13. No. My thoughts were that cosmetic microtransactions are not forgivable compared to ones that affect in-game functions like mechanics. Most people believe that they do not affect gameplay when it's far from the truth. Graphics is the primary function of a video game. Without it, it becomes a text game. Every color, shape, and texture determines how someone experiences a game. Some will increase said pleasure or entertainment, which is a major reason why we play video games in the first place. Cosmetic microtransactions do, in fact, affect gameplay as much as purchasing guns or characters, if not more.
  14. I'm likely one of the few people in existence who think microtransactions are bad, especially cosmetic ones. Cosmetics absolutely affect the game experience and has been the greatest lie told in our video game industry. I don't know who started that myth that cosmetics do not affect the game, but any intelligent person, or rather business person, could clearly see that cosmetics are the most profitable area of the business and for the single reason that people love having them, meaning it affects their game experience.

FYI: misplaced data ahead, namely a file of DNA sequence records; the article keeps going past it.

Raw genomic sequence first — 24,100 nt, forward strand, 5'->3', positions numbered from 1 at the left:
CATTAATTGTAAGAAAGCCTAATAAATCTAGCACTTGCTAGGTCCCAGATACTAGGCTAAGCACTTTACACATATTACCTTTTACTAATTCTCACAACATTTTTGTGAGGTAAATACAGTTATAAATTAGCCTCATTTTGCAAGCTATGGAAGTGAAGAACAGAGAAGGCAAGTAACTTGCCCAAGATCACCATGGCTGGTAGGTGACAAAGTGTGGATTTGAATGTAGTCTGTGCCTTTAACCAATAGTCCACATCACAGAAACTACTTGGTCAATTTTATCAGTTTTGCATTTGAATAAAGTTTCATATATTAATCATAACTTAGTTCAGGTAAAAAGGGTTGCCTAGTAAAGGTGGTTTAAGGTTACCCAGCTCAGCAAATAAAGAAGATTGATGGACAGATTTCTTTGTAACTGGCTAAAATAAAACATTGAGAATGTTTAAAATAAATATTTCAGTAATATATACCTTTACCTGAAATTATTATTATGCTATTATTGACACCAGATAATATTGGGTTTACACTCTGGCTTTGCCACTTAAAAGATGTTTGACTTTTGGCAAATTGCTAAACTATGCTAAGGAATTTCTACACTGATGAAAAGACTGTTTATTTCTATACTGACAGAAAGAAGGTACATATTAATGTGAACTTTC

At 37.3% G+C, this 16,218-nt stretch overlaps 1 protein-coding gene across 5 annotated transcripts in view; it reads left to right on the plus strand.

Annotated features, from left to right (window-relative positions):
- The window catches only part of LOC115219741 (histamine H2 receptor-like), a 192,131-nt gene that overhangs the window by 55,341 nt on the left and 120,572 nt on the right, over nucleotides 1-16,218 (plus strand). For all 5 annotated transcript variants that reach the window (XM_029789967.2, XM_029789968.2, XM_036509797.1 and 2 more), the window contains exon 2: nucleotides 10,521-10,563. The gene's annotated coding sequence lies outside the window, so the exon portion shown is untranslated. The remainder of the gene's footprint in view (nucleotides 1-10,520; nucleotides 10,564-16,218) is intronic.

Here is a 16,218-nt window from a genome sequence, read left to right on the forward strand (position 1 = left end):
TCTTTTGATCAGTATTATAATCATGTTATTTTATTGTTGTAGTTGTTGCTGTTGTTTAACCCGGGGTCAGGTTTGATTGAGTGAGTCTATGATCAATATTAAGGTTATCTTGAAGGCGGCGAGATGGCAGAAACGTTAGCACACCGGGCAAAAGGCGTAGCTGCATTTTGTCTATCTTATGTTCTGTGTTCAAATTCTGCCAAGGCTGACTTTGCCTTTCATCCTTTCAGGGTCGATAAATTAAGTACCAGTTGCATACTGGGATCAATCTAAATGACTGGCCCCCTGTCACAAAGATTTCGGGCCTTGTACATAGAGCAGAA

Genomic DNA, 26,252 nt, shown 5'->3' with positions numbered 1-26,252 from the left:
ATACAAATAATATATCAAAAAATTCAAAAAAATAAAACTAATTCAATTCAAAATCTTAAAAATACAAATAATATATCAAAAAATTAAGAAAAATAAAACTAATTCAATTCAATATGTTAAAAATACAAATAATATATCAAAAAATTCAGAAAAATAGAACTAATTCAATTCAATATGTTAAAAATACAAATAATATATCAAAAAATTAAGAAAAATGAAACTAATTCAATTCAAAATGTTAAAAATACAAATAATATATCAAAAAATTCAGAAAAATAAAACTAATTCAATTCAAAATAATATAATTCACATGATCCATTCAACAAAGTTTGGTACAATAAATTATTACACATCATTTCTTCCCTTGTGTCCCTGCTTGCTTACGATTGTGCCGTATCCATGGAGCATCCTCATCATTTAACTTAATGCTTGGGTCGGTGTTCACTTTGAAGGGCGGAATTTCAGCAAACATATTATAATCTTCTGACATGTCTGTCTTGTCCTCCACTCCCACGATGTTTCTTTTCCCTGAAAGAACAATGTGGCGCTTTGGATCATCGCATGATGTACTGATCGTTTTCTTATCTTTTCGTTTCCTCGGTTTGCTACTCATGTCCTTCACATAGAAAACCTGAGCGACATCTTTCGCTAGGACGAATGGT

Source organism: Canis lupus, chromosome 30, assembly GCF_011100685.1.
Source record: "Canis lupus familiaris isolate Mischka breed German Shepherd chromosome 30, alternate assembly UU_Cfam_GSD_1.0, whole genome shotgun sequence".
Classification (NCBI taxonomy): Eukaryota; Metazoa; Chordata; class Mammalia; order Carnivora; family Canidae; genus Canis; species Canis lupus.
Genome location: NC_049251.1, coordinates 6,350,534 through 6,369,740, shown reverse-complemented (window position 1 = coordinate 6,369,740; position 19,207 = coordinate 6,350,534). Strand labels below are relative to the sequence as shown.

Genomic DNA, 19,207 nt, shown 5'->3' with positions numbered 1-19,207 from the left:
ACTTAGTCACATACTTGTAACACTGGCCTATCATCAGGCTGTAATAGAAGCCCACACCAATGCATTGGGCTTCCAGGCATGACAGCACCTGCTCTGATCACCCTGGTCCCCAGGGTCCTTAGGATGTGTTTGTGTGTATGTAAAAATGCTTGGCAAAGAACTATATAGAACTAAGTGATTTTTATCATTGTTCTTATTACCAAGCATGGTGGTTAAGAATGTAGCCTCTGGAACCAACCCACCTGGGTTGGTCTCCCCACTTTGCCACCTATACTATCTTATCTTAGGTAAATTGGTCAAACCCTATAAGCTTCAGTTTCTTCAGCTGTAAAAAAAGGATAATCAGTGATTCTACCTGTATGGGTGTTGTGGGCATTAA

15. Zido_Z

    Kickstarter Critique

    I think taking some pointers from Matt and Trey on how they approach South Park (the show and the game) would be interesting, too. They tell jokes during interviews, but they are often serious and stressed when developing. And yes, as game developers, we all know too well that development is never funny.